My husband and I have been together now for five years and married for three. We’ve hit all manner of speed bumps and road blocks as we’ve negotiated towards peaceful co-habitation, but none have been more difficult than establishing an array of dinnertime meals that are able to make us both happy.
I come from a family with solid hippie tendencies. The dinners of my childhood tended to feature items like brown rice, beans in place of meat and kale (well before it was trendy). We had lots of fresh vegetables and tart yogurt was billed as a treat.
Scott’s family tended towards a more processed diet. There was a lot of meat, string beans only came out of cans and Velveeta was viewed as a viable cheese for sandwiches and after-school snacks.
Finding our middle ground in the midst of these divergent origins has been tough. We’ve each had to surrender some ground in order to share meals. I’ve stopped shoehorning kale into every meal and Scott has added several lines to the list of vegetables he willingly eats.
I’ve found that the best dinner recipes for us are the ones that are assembled just before serving. That way we can choose our preferred components. One recipe I’ve recently come across that I like for this kind of customization is Rachael Ray’s Brisket Bowls. In it you braise a hunk of beef in a medley of carrots, onion, celery, garlic and ginger. While the meat stews, you cook up basmati rice with a puree of spinach and cilantro. When the brisket is done, you puree the tender braising veggies into a smooth sauce.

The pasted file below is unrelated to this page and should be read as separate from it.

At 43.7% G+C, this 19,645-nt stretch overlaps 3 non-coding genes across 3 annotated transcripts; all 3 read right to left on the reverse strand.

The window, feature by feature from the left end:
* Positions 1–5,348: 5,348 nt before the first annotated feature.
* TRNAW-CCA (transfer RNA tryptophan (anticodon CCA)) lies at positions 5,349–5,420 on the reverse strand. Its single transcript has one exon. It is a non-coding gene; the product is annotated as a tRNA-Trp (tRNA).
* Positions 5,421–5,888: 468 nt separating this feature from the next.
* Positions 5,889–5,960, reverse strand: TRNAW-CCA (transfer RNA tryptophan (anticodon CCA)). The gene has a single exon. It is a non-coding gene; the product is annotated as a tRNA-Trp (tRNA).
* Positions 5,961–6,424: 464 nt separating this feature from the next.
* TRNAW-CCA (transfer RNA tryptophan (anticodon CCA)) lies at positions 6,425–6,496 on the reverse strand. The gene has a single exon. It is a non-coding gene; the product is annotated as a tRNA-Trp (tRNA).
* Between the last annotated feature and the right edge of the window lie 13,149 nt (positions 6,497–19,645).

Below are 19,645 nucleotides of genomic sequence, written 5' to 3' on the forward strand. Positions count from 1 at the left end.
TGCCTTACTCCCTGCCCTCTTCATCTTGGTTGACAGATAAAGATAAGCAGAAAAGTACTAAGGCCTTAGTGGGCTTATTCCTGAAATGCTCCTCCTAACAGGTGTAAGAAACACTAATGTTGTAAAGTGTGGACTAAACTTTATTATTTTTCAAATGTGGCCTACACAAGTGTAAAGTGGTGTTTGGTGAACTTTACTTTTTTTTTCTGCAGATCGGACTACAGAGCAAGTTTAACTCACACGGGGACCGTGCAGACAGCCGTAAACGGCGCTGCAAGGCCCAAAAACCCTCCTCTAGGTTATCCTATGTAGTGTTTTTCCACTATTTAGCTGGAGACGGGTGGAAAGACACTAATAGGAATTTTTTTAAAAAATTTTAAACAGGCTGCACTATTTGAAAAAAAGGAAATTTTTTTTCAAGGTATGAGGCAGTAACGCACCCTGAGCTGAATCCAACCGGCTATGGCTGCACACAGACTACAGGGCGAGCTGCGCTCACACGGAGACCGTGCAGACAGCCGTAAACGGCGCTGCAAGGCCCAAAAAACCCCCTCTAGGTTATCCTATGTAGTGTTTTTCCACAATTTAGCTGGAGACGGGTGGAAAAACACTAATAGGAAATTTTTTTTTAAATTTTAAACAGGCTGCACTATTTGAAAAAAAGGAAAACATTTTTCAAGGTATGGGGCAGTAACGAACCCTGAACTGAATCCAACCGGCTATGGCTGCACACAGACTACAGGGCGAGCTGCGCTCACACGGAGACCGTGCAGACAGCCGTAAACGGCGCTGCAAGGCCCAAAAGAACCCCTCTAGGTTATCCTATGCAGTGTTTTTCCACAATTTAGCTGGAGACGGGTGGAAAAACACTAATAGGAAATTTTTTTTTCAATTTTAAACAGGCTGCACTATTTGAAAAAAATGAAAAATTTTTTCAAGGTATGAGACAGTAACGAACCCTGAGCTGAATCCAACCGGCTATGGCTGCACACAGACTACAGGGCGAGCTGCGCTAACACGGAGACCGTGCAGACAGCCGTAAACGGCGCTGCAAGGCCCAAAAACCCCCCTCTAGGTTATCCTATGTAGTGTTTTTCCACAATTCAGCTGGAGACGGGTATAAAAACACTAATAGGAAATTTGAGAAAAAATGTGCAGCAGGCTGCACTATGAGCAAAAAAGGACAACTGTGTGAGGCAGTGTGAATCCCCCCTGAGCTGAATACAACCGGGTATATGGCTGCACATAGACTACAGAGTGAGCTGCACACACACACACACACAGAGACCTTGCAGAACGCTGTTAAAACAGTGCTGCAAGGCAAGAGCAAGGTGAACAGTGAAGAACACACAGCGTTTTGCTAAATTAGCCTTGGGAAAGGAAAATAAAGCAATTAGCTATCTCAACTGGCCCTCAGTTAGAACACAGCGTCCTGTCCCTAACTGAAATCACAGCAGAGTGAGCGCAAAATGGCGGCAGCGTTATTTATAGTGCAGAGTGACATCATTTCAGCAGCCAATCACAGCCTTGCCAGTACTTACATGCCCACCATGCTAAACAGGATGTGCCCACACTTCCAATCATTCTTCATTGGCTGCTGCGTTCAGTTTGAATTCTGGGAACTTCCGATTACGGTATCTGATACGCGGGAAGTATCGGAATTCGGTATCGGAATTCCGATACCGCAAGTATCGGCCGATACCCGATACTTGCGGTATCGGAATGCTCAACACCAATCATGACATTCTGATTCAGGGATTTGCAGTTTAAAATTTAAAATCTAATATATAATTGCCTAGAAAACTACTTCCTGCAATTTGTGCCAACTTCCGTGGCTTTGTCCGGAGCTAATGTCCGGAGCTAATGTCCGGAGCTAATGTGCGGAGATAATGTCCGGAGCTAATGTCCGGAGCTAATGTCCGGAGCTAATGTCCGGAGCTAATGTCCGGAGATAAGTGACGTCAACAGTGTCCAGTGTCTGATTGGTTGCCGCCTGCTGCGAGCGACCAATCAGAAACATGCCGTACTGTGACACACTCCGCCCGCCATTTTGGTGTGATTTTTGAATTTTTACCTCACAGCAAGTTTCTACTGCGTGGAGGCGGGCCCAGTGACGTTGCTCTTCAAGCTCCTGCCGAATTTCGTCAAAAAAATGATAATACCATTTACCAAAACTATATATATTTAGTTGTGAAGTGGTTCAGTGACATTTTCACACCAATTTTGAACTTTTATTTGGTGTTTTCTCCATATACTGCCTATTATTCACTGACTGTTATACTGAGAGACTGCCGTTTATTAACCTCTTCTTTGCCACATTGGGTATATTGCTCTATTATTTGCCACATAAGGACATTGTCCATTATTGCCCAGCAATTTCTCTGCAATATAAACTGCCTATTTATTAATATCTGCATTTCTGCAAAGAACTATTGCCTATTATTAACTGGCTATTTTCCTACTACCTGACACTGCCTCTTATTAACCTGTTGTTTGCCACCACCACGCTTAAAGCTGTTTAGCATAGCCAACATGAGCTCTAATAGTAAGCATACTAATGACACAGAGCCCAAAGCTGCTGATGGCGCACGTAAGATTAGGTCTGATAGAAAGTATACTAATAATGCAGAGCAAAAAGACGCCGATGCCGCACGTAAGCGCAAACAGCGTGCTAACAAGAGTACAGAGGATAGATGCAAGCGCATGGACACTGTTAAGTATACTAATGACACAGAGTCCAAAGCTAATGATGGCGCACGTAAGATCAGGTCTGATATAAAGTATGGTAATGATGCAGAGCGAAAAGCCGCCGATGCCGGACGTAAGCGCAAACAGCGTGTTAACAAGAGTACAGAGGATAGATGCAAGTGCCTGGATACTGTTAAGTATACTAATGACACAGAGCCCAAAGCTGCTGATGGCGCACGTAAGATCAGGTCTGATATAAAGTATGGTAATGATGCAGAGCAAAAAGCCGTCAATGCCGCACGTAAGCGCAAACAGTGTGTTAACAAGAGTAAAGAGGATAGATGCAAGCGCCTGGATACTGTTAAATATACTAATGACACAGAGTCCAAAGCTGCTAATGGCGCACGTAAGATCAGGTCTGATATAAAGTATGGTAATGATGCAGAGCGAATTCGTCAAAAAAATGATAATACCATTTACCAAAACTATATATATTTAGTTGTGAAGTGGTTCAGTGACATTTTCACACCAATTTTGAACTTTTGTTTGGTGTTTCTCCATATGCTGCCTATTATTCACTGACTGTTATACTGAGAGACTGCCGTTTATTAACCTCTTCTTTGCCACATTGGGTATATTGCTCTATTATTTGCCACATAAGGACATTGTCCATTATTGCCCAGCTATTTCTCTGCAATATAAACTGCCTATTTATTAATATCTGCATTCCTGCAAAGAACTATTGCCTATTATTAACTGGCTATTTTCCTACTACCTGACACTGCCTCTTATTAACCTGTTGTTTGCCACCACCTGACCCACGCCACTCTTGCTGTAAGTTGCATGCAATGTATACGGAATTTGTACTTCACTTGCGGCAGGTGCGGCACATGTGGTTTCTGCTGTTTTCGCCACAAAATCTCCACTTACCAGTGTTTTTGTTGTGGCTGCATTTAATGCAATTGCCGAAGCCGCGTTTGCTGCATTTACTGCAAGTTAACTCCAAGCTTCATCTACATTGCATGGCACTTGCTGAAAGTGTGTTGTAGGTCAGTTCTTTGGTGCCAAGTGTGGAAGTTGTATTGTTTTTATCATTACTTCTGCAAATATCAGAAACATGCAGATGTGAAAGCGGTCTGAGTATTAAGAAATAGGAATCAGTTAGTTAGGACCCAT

Scott opted for more meat, less rice. I went for more of the green rice (I used brown instead of white), several scoops of the sauce and a few shreds of the brisket for flavor. Though brown rice takes longer to cook, it’s got far more nutrition and flavor. We both ended up entirely satisfied by the meal. If you’ve got a similar mixed culinary marriage (or picky children), these brisket bowls should rocket to the top of your to-make list. Make it your pre-Thanksgiving Weekender.
Before you start braising, here are a few things you should know:
– The beauty of the braise is that it takes a tough, inexpensive piece of meat and renders it juicy and tender. Rachael’s recipe says to braise for 2 1/2 to 3 hours, but I found that my particular cut needed 4 hours of low heat to fully collapse.
– As I noted above, I used brown basmati rice in place of white. If you also want to make that switch, add about 20 minutes to the cook-time.
– Remember that braised meat gets even better the next day. This is a great recipe for cooking, refrigerating and reheating.
Marisa McClellan is a food writer and canning teacher who lives in Center City Philadelphia. Find more of her food (all cooked up in her 80-square-foot kitchen) at her blog, Food in Jars. Her first cookbook, Food in Jars: Canning in Small Batches Year Round, is now available.